The world of cryptocurrencies is riddled with acronyms and terminology that can be extremely off-putting for those new to the arena. And one question that seems to arise again and again is “What is the difference between coins and tokens?” Let’s dive in...

 

Coins

Operating on their own independent blockchains, cryptocurrency coins represent digital money and are therefore intended to be used as a means of payment for goods and services, outside of their native platform, in much the same way that you would use physical money in the real world. They also hold the same characteristics as real money, in that they are fungible, divisible, acceptable, portable, durable and have limited supply.

However, unlike real or physical money, cryptocurrency coins are not universally accepted by all merchants. Bitcoin is a great example of a cryptocurrency coin, as the Bitcoin blockchain can only be used to generate Bitcoins, which in turn, can be used as a method of payment, where accepted.

 

Tokens

Cryptocurrency tokens, on the other hand, are created using programmable blockchains such as Ethereum. Yet, unlike cryptocurrency coins that represent digital money, cryptocurrency tokens perform a number of functions and come in two forms, security tokens and utility tokens. Let’s take a closer look at each of these, beginning with security tokens.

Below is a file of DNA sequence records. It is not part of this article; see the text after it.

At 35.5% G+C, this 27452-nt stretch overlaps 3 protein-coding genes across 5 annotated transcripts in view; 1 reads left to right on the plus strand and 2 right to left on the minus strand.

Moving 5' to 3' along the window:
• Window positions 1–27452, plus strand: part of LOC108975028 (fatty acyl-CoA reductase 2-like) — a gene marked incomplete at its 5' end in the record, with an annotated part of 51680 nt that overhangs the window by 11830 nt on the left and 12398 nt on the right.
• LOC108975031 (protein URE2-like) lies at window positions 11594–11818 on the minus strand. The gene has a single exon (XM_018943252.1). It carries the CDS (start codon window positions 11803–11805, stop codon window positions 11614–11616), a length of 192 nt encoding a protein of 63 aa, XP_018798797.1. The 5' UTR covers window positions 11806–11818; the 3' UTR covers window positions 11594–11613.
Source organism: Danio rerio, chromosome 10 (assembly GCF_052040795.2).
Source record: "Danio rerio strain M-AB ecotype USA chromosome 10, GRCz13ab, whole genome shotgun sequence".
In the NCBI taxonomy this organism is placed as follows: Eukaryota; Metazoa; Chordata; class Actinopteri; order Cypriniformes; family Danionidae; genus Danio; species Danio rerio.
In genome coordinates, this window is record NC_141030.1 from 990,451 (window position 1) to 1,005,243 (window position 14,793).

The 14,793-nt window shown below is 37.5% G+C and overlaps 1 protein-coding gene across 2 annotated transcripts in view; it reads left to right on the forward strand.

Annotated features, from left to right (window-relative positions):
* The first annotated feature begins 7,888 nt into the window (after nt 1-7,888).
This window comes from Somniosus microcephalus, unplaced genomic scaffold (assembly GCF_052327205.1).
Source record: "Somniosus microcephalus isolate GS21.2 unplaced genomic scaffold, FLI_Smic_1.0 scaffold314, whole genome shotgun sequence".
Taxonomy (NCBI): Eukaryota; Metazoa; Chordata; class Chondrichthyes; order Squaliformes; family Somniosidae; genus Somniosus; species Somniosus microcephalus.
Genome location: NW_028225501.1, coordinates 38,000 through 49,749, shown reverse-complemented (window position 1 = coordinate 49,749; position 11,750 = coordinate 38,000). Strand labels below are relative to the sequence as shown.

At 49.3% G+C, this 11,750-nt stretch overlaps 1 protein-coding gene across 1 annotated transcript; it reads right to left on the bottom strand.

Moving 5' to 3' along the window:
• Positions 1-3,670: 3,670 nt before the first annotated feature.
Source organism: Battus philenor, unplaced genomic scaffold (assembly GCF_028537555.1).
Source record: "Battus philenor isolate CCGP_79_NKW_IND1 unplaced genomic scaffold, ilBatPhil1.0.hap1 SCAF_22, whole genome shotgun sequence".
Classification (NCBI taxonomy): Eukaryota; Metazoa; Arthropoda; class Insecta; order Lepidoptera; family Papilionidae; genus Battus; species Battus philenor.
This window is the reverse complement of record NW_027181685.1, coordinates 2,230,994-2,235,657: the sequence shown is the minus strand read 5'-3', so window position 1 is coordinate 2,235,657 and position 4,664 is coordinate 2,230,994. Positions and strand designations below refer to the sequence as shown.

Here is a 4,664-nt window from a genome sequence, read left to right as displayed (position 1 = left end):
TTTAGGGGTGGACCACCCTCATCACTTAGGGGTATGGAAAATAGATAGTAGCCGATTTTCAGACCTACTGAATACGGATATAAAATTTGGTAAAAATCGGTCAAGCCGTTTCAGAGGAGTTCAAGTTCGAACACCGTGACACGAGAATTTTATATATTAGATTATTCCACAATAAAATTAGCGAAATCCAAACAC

Security Tokens

As the name states, security tokens represent securities. In the world of finance, the term security is used to describe a tradeable asset that holds some type of monetary value. Security tokens, therefore, represent legal ownership, in part, of any assets owned by the issuing company, including but not limited to cash, cash equivalents, stock inventory and properties.

Utility Tokens

And then we have utility tokens.

Unlike security tokens, utility tokens are not linked to the value of a company, and instead, were designed to perform some type of utility within the confines of their network. For example, utility tokens are able to function as a medium-of-exchange within the microeconomy of their blockchain project, allowing users to spend their tokens to gain access to a product or service.

Utility tokens can also be used to obtain greater voting rights, allowing owners to have their voices heard in relation to decisions impacting the future of their parent project. In fact, utility tokens are not limited to one particular role; and as such have been integrated within blockchain projects in many unique and creative ways.